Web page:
While I was thinking about another post I intend to write, I was reminded of a truly excellent line from the movie version of The Return of the King. Immediately after the Orcs take the west bank of Osgiliath from Faramir’s army and Gandalf rescues them from the flying Nazgul, some random guy shows up when Faramir is telling Gandalf about what we just saw onscreen and says “It is as the Lord Denethor predicted! Long has he foreseen this doom.” To which Gandalf replies “Foreseen and done nothing.”
While this is exactly the wrong thing for Gandalf to say, because he is undermining the main authority in Minas Tirith when there is an army of Orcs about to lay siege to the city, he does have a point. If you foresee doom coming upon you and your city, prepare for it. Make it so that the doom does not completely destroy both you and those around you if you possibly can. don’t just give into despair and decide that if you’re going down then everyone else around you can do the same for all you care.
Now, here’s the thing about foresight–it does not always come from magical seeing stones or dreams of wheat and cows, but also comes from studying the patterns and waves of human behavior. If you see something bad coming that is inevitable, as near as you can tell, you have three options about what to do for it yourself: fight it, prepare for it, or despair of it. You also have two options after deciding to do one of those three things: Tell other people, or don’t.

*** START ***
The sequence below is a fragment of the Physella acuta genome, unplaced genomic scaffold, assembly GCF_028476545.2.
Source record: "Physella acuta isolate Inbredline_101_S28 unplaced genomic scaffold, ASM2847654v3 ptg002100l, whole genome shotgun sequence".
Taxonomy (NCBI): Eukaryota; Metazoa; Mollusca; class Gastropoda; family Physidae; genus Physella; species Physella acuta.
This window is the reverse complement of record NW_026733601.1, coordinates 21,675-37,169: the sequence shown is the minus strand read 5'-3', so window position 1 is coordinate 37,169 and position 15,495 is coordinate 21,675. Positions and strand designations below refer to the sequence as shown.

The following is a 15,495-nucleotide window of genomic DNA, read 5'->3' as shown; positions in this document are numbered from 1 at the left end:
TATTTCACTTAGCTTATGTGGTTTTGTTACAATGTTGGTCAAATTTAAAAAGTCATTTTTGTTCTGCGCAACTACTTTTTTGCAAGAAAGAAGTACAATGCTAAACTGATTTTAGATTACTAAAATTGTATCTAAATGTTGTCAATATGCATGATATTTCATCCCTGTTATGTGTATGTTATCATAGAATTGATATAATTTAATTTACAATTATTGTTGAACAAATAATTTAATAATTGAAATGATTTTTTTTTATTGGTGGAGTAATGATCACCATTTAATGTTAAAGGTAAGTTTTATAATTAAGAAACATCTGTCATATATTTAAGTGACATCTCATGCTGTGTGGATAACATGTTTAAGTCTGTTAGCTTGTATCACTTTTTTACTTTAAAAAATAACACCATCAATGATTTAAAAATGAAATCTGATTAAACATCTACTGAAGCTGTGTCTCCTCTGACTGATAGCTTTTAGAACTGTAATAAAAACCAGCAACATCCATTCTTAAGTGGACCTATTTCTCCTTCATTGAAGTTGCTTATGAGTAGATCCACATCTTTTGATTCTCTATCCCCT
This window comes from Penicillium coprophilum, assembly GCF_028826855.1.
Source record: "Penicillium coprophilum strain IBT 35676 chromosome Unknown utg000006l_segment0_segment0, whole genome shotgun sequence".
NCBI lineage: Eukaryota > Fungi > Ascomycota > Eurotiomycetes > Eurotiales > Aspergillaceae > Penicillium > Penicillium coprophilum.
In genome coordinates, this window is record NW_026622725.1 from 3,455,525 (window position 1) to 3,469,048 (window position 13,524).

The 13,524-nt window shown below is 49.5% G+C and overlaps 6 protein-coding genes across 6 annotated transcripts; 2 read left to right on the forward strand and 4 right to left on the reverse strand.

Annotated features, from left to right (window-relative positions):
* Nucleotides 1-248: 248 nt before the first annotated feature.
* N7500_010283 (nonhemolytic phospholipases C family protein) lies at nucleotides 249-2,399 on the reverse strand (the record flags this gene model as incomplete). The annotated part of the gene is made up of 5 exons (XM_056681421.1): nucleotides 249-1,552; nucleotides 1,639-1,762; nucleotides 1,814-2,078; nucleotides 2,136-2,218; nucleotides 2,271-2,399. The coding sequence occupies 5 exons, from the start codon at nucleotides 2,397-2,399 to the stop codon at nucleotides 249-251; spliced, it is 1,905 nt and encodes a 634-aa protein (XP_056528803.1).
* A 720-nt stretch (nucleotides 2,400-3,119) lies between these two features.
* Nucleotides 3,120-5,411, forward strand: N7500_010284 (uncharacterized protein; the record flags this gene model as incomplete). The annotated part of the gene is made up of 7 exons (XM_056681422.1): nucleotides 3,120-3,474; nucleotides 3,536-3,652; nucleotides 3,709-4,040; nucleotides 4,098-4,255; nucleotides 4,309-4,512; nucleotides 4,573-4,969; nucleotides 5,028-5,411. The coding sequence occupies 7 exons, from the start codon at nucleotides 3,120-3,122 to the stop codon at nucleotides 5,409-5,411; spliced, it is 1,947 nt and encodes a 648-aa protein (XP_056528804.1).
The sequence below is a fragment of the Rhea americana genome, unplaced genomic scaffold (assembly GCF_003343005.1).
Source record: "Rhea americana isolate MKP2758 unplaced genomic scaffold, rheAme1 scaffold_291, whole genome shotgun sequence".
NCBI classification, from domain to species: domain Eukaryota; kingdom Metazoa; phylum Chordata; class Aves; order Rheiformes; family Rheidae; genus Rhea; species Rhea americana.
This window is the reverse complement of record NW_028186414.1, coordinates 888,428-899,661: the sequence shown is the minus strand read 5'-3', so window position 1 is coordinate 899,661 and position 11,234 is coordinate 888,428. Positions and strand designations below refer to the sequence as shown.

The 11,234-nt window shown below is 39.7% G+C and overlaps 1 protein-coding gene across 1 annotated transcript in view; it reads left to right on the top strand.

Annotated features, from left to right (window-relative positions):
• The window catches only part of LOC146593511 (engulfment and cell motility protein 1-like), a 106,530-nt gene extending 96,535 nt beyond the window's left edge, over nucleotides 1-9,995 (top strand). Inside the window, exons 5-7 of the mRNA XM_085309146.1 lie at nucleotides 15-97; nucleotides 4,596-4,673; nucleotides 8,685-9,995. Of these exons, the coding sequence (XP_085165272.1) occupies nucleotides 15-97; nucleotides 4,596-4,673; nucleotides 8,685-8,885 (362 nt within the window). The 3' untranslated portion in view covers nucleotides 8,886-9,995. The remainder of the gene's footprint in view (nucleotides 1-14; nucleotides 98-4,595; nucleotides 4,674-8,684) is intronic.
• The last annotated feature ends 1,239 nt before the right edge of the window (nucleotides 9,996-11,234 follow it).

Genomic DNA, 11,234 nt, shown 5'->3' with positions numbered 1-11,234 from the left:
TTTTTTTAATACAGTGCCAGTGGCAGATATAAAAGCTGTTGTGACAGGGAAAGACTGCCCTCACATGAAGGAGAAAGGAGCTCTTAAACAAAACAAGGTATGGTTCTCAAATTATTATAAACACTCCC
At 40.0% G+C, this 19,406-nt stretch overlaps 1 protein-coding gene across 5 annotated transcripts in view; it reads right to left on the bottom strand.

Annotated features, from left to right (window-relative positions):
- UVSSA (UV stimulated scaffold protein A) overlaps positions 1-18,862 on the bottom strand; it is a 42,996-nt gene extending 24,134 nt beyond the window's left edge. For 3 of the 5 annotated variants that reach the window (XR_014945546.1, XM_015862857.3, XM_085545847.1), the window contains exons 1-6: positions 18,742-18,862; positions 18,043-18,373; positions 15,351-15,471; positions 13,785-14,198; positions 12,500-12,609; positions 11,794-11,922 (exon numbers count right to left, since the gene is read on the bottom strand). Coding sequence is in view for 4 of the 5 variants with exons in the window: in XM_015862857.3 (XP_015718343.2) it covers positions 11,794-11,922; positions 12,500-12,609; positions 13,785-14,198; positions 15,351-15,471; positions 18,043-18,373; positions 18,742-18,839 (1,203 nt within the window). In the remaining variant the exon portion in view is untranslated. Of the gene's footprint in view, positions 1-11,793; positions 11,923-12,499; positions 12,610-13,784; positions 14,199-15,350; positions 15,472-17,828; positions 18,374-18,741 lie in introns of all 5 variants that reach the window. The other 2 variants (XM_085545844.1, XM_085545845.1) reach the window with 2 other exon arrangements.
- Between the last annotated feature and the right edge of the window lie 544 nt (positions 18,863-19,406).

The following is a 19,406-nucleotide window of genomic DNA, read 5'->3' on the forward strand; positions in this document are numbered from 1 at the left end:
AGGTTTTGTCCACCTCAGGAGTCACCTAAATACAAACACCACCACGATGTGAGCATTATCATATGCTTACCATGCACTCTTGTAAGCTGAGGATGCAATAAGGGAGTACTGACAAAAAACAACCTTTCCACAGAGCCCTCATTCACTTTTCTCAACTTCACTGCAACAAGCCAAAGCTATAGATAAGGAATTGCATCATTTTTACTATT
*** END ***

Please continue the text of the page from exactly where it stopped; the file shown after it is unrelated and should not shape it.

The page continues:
Now, there’s another thing about this: Such knowledge is meant to be shared, not concealed. Indeed, the entire point of knowing something (in most cases), is so that you can share that knowledge with other people in order to help them either with their current problems or to help them avoid having such problems to begin with.
First off, inevitable problems if things continue as they are oftentimes become much less inevitable if action is taken against them. If enough people figure out that the problem’s coming, maybe the problem can be eliminated before it becomes a problem–or, at the very least, be prevented from being as problematic is it would have been otherwise.
Second, even if the the problem isn’t stopped and still destroys what it would have, the more people who are prepared for it, the better, because it means that fixing the damage will not be as insoluble a problem, because there are more people who can afford to take time and think through their options instead of desperately scrabbling to survive/pay the mortgage or deal with whatever the problem is. Said options, by the way, should include helping those who, for various reasons, were not prepared. The more people who aren’t desperately scrabbling for options, the less likely it is that demagogues and tyrants will be able to take charge, and the less need there will be for someone to take charge.
What’s the point of foresight? Mitigating disaster.
‘Til next time,
Lowell Van Ness